Canadian Olympic Committee focuses on athletes’ sacrifices in Beijing Games campaign

Who: The Canadian Olympic Committee, with Camp Jefferson for creative (K72 for French creative), The Vanity for VFX, Oso Audio for music, Nimiopere for editorial, Alter Ego for colour, OMD for media.

What: A campaign for the Olympic Winter Games, using the “Glory From Anywhere” tagline the COC introduced in the lead-up to last year’s Tokyo Games. It ladders up to the organization’s “Be Olympic” brand platform.

When & Where: The campaign debuted on Monday, running on TV, print, social and digital/online video. There is also a digital hub profiling the eight athletes featured in the campaign.

Why: While the first iteration of the campaign focused on the values required to become an Olympian, the latest campaign highlights the sacrifices these athletes must make to overcome obstacles and achieve the dream of competing for their country.

How: The 60-second anchor spot (there are also 30- and 15-second cutdowns) is built around one of the staples of sports advertising (and Rocky movies): The training montage.

However, this one is given a unique twist thanks to the English and French voiceovers provided by Naya Ali, an Ethiopia-born and Montreal-based rapper, and Jenny Salgado, a Quebec-born hip-hop artist of Haitian descent.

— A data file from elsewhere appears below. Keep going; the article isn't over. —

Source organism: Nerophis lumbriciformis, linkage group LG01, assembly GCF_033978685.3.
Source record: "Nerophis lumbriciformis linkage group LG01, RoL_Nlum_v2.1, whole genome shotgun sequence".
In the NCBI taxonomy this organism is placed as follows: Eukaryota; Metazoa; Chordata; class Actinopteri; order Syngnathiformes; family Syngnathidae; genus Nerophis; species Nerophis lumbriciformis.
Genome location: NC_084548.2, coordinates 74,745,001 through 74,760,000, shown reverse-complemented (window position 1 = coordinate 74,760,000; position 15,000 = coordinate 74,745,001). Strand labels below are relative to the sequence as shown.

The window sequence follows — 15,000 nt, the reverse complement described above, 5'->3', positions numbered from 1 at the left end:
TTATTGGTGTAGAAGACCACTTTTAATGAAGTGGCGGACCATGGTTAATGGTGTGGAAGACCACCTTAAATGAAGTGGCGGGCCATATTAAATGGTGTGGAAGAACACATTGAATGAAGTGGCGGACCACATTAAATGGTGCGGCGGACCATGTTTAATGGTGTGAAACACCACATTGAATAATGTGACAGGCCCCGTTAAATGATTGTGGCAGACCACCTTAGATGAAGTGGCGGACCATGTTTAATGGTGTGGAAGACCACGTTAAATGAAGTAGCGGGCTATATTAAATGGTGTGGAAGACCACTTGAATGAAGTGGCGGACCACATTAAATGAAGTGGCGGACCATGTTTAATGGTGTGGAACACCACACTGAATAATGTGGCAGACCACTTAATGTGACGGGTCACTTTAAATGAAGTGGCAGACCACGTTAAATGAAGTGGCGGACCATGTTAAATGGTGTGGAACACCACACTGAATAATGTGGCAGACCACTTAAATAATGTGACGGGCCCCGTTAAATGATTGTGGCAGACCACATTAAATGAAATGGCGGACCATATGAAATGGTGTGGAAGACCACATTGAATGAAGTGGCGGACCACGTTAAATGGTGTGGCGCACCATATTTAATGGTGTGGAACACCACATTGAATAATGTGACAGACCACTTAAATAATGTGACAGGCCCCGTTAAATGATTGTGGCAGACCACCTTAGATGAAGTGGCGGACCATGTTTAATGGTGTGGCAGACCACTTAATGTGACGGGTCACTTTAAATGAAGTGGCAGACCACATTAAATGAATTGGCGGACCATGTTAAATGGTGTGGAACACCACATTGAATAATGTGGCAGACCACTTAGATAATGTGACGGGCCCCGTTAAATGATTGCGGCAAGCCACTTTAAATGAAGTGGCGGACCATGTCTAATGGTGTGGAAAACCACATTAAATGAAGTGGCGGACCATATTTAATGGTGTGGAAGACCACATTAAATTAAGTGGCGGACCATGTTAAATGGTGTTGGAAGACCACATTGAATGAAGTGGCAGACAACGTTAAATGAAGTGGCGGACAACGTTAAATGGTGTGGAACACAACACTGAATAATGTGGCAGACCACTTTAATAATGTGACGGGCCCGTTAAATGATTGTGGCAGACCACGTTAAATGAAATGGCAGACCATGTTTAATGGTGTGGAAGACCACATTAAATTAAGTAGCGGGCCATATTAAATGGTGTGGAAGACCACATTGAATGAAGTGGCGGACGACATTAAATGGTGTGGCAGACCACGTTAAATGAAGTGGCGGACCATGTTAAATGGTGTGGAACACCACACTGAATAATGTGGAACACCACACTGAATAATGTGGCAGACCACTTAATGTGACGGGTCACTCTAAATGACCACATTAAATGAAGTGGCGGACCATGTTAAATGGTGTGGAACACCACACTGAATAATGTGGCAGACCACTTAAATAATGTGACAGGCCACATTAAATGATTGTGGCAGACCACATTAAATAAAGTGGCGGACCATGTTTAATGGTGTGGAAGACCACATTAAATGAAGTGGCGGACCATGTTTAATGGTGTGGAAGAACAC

The spots each open on Ali and Salgado on a stage in what appears to be a warehouse space, lit by screens displaying the COC logo. “We dream of this. Live our whole life for this. Give everything we’ve got for this,” says Ali in the English version, as the spot transitions to the training routines of eight Canadian Olympians including snowboarder Max Parrot, figure skaters Piper Gilles and Paul Poirier and Cynthia Appiah, who hopes to compete in monobob—a new sport that’s being introduced at this year’s Games.

The spot highlights the challenges athletes face to compete for their country, fighting through pain and loss, overcoming setback, and making comebacks, concluding with the words “We come from anywhere, and we can overcome anything,” followed by the “Glory from anywhere” tagline and the COC logo.

There is less diversity in the Winter Games than their Summer counterpart, and Appiah—a former track and field star who took up bobsled in 2011—said she wants to use her role as a prominent figure in the campaign to demonstrate that there is a place for BIPOC athletes in sports like hers. “[I]t’s important that people can see themselves in their heroes,” she said. “I hope my teammates and I can be the same source of inspiration for people watching the Games, no matter their background, race or religion.”

And we quote: “We believe that athletes can transform Canada by demonstrating how to pursue a goal with bravery, integrity and determination,” said Jacquie Ryan, the COC’s chief brand and commercial officer. “Glory is in the gym, on the slopes, on the ice, and in the air. It’s in the struggles they face, not just in the medals they win, and I think that idea can have a lot of power right now as we’re all digging a little deeper to navigate the second winter of the pandemic.”


Chris Powell